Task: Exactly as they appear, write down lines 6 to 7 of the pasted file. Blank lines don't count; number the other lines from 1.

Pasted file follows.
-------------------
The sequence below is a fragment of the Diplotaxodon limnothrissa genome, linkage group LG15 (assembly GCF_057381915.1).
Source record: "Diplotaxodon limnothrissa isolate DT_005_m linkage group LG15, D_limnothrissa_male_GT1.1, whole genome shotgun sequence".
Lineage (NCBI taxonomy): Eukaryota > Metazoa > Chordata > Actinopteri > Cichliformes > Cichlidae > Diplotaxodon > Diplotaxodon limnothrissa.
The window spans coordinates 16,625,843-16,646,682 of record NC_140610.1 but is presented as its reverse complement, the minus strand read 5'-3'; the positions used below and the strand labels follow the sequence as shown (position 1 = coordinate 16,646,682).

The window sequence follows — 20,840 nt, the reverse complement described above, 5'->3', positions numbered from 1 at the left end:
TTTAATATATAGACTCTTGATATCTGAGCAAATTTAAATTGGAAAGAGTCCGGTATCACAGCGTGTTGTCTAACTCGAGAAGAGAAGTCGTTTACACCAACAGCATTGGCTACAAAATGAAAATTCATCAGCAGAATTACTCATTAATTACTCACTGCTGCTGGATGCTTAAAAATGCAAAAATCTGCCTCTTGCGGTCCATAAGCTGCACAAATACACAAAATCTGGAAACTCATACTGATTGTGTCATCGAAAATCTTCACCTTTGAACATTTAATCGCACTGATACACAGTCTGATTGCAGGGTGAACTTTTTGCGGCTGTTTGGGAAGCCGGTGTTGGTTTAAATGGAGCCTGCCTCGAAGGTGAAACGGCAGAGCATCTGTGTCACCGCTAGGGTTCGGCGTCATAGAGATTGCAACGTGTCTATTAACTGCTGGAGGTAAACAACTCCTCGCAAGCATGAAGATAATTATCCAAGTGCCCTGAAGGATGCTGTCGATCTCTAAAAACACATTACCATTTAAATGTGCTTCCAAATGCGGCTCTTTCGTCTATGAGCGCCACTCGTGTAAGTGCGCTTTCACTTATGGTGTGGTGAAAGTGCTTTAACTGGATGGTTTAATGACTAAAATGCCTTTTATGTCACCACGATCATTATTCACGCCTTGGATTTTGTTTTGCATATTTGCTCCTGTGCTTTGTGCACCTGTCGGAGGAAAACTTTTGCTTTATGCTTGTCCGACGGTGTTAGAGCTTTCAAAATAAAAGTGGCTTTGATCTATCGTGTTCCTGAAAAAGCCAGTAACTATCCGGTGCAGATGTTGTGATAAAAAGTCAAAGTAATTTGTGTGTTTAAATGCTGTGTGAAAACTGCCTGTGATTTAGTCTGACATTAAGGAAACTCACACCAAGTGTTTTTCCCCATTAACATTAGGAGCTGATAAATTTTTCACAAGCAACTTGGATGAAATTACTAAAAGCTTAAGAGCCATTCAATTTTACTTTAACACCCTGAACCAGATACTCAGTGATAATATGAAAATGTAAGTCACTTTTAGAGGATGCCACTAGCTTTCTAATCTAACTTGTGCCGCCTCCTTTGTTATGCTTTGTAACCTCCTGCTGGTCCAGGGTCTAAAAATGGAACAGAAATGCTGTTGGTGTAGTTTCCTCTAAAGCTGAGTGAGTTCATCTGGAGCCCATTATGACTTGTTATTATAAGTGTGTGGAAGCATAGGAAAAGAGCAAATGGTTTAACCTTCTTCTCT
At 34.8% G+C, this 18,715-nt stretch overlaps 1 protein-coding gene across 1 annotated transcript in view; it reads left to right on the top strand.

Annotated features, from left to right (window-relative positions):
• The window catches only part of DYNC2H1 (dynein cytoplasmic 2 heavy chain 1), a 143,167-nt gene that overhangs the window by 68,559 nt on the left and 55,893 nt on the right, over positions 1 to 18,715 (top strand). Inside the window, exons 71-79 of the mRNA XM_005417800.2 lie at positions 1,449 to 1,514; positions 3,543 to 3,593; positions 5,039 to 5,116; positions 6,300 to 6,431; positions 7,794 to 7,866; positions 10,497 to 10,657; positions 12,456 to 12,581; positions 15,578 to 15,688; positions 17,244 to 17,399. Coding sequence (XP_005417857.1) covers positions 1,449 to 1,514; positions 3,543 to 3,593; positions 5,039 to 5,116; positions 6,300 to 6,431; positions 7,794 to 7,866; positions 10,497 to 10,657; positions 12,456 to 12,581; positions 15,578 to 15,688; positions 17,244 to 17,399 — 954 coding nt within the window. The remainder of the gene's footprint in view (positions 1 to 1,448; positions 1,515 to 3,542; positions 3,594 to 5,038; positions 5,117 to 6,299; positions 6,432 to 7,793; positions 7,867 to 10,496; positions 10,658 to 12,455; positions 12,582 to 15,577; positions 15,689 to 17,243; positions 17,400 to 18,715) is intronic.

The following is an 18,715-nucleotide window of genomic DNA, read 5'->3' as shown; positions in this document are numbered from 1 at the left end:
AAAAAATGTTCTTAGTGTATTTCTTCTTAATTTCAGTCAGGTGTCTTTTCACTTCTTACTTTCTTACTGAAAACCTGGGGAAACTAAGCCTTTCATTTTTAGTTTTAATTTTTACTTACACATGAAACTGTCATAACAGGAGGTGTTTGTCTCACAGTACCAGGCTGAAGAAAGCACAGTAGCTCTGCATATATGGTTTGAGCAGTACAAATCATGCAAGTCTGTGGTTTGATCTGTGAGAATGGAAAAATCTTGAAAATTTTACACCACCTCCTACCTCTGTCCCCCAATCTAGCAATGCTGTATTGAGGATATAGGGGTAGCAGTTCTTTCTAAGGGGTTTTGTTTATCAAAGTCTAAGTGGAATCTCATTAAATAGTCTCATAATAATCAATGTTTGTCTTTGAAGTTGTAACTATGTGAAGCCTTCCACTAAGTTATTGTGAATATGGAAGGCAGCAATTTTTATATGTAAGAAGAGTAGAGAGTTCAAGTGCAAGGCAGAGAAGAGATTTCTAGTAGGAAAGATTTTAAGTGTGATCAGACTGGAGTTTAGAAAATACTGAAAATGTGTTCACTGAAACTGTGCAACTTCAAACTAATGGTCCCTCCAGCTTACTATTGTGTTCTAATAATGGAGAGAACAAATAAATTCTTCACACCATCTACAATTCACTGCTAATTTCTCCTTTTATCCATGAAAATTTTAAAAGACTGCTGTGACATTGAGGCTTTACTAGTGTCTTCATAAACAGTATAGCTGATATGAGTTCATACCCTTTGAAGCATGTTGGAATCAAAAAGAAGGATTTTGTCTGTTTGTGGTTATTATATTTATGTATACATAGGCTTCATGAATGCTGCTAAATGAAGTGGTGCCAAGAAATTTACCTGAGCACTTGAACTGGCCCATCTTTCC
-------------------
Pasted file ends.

TTTAATATATAGACTCTTGATATCTGAGCAAATTTAAATTGGAAAGAGTCCGGTATCACAGCGTGTTGTCTAACTCGAGAAGAGAAGTCGTTTACACCAACAGCATTGGCTACAAAATGAAAATTCATCAGCAGAATTACTCATTAATTACTCACTGCTGCTGGATGCTTAAAAATGCAAAAATCTGCCTCTTGCGGTCCATAAGCTGCACAAATACACAAAATCTGGAAACTCATACTGATTGTGTCATCGAAAATCTTCACCTTTGAACATTTAATCGCACTGATACACAGTCTGATTGCAGGGTGAACTTTTTGCGGCTGTTTGGGAAGCCGGTGTTGGTTTAAATGGAGCCTGCCTCGAAGGTGAAACGGCAGAGCATCTGTGTCACCGCTAGGGTTCGGCGTCATAGAGATTGCAACGTGTCTATTAACTGCTGGAGGTAAACAACTCCTCGCAAGCATGAAGATAATTATCCAAGTGCCCTGAAGGATGCTGTCGATCTCTAAAAACACATTACCATTTAAATGTGCTTCCAAATGCGGCTCTTTCGTCTATGAGCGCCACTCGTGTAAGTGCGCTTTCACTTATGGTGTGGTGAAAGTGCTTTAACTGGATGGTTTAATGACTAAAATGCCTTTTATGTCACCACGATCATTATTCACGCCTTGGATTTTGTTTTGCATATTTGCTCCTGTGCTTTGTGCACCTGTCGGAGGAAAACTTTTGCTTTATGCTTGTCCGACGGTGTTAGAGCTTTCAAAATAAAAGTGGCTTTGATCTATCGTGTTCCTGAAAAAGCCAGTAACTATCCGGTGCAGATGTTGTGATAAAAAGTCAAAGTAATTTGTGTGTTTAAATGCTGTGTGAAAACTGCCTGTGATTTAGTCTGACATTAAGGAAACTCACACCAAGTGTTTTTCCCCATTAACATTAGGAGCTGATAAATTTTTCACAAGCAACTTGGATGAAATTACTAAAAGCTTAAGAGCCATTCAATTTTACTTTAACACCCTGAACCAGATACTCAGTGATAATATGAAAATGTAAGTCACTTTTAGAGGATGCCACTAGCTTTCTAATCTAACTTGTGCCGCCTCCTTTGTTATGCTTTGTAACCTCCTGCTGGTCCAGGGTCTAAAAATGGAACAGAAATGCTGTTGGTGTAGTTTCCTCTAAAGCTGAGTGAGTTCATCTGGAGCCCATTATGACTTGTTATTATAAGTGTGTGGAAGCATAGGAAAAGAGCAAATGGTTTAACCTTCTTCTCT
At 34.8% G+C, this 18,715-nt stretch overlaps 1 protein-coding gene across 1 annotated transcript in view; it reads left to right on the top strand.